17 Reasons Not to Move to Herriman, UT (Voted by Locals!)

17.) The Water Tastes Horrible

Drink it in: Dry, dusty suburbia.

Supplied by the Jordan Valley Water Counter, the lucky 84096 zip code is sitting at a water hardness of 359.1 mg/L (milligrams of mineral per liter) or 21 gpg (grains per gallon). (Source) For reference, bottled water contains a maximum of 250 mg/L. (WHO) Water this hard damages your hair and clothing, and makes soap so useless it might as well be a counter decoration and accentuates everything from the plumbing system to your kitchen wares with the domestic luster of mineral deposits.

Trust me, you’ll be convinced after your first gritty gulp—hydration in Herriman is a hopeless cause.

Additional fun facts: Hard water exacerbates eczema (itchy skin for the win!) and can even have a laxative effect. (WHO) Why have the water only flow through the pipes of your home when it can clear you out as well? Delightful.

16.) Housing Prices as Steep as the Driveways

The housing market continues to skyrocket everywhere, and Herriman is no exception. Everything here is uphill, including the financial struggle to secure shelter. At an elevation of 4950.79ft, Herriman’s housing prices are as steep as its driveways. (Source) Prospective homeowners are looking at a less-than-attainable average starting price of $598,531. (Home Guide)

A roof over your head? That’ll be half a million dollars, please.

For Millennials and Gen Z, moving into an actual home is becoming more and more of a pipe dream (but perhaps one with at least soft water?).

15.) Get Used to Construction

Nobody minds a road closure now and then, right? How about all the time? Psh–No problem.

If there’s one drawback to moving out into a developing area, it’s, well, the development. As one of Utah’s fastest-growing areas, Herriman is constantly cluttered with backhoes, dump trucks, cranes, and every construction vehicle ever manufactured, complete with the impenetrable ambiance of mechanical beeping and diesel exhaust. (Source)

“,” remarked a friend of mine, “But

“It’s a town that’s tucked in the corner and nice and secluded, but everything I used to love about [Herriman] is now changing because of all the construction and all the people moving in.”

– Resident

Growing up, I remember playing on the giant tires of construction vehicles that our home builders always parked in the nearby lots overnight. My mom even took pictures of us, dwarfed beside our only playground equipment. And while our neighborhood didn’t have many flowers to speak of, there were plenty of fluorescent orange cones to please the eye.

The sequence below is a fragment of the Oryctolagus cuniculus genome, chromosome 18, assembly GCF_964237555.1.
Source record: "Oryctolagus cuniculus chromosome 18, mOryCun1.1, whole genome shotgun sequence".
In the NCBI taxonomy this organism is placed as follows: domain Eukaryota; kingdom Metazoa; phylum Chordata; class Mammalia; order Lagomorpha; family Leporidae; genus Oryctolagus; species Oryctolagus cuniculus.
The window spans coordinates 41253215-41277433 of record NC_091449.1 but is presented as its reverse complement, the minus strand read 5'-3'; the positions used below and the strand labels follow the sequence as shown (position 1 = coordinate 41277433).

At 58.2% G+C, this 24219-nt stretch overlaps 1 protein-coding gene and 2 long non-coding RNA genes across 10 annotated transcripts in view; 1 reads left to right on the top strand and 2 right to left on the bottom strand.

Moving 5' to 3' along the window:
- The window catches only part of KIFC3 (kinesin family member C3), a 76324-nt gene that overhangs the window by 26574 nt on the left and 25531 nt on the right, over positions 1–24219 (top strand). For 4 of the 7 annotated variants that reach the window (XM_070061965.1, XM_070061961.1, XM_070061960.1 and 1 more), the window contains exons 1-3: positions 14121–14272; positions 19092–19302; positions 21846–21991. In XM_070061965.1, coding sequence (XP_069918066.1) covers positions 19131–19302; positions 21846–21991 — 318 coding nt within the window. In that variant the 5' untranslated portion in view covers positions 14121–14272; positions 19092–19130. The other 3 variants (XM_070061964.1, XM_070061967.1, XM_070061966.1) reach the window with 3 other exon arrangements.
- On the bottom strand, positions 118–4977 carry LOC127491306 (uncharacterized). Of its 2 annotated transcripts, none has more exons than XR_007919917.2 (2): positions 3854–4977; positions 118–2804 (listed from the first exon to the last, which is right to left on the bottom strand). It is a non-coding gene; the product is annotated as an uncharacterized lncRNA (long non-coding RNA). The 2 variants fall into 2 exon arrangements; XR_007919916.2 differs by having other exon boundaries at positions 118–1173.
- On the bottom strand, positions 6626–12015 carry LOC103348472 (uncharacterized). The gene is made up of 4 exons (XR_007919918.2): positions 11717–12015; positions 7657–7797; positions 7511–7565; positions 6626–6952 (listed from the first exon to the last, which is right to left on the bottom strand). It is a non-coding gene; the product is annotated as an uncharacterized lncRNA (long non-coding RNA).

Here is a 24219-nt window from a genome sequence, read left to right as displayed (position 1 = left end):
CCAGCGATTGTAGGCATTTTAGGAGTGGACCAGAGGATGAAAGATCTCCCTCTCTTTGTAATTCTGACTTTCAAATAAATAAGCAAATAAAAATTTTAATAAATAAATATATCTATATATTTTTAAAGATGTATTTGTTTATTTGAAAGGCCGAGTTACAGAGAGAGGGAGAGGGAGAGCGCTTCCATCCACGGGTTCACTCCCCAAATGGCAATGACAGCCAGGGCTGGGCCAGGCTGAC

How quaint.

14.) Good Luck Growing a Lawn…or Anything at All

Utah is renowned for its tragic soil quality. Herriman in particular is thick with clay and gravel, so good luck landscaping your yard. Or growing a garden. Or, to be frank, growing anything at all–besides a lengthening list of expenses from dozens of trips to the hardware store for topsoil (You know, with all that money you have left over after buying your $500k home). (Source)

According to my eloquent uncle-in-law,

“The ground is nothing but rocks.”

– Resident

Oh and by the way – since Herriman is near a massive copper mine – some properties, have, in the past, been “soiled” (pun intended) by high levels of arsenic in the ground. (Source) Have fun playing outside, kids!

13.) High-density Housing

Not planning on buying a house? Well, you’re in luck, I suppose. High-density housing is continually cramping every dusty corner of Herriman. There are plenty of apartments and townhomes—too many—if you ask my aunt. And with so many people packed into these small places, traffic can be a nightmare.

Roads have hardly been designed to accommodate the number of vehicles in these areas, as the city scrambles to keep up with a population that has tripled in the past ten years alone, from 23,400 to 64,718 and counting. (Population Review)

Introverts and wilderness lovers beware.

12.) Nothing Happens Here

Speaking of introversion, Herriman doesn’t just attract young families; it’s becoming what a cousin of mine referred to as

“…an antisocial, unofficial retirement community.”

– Resident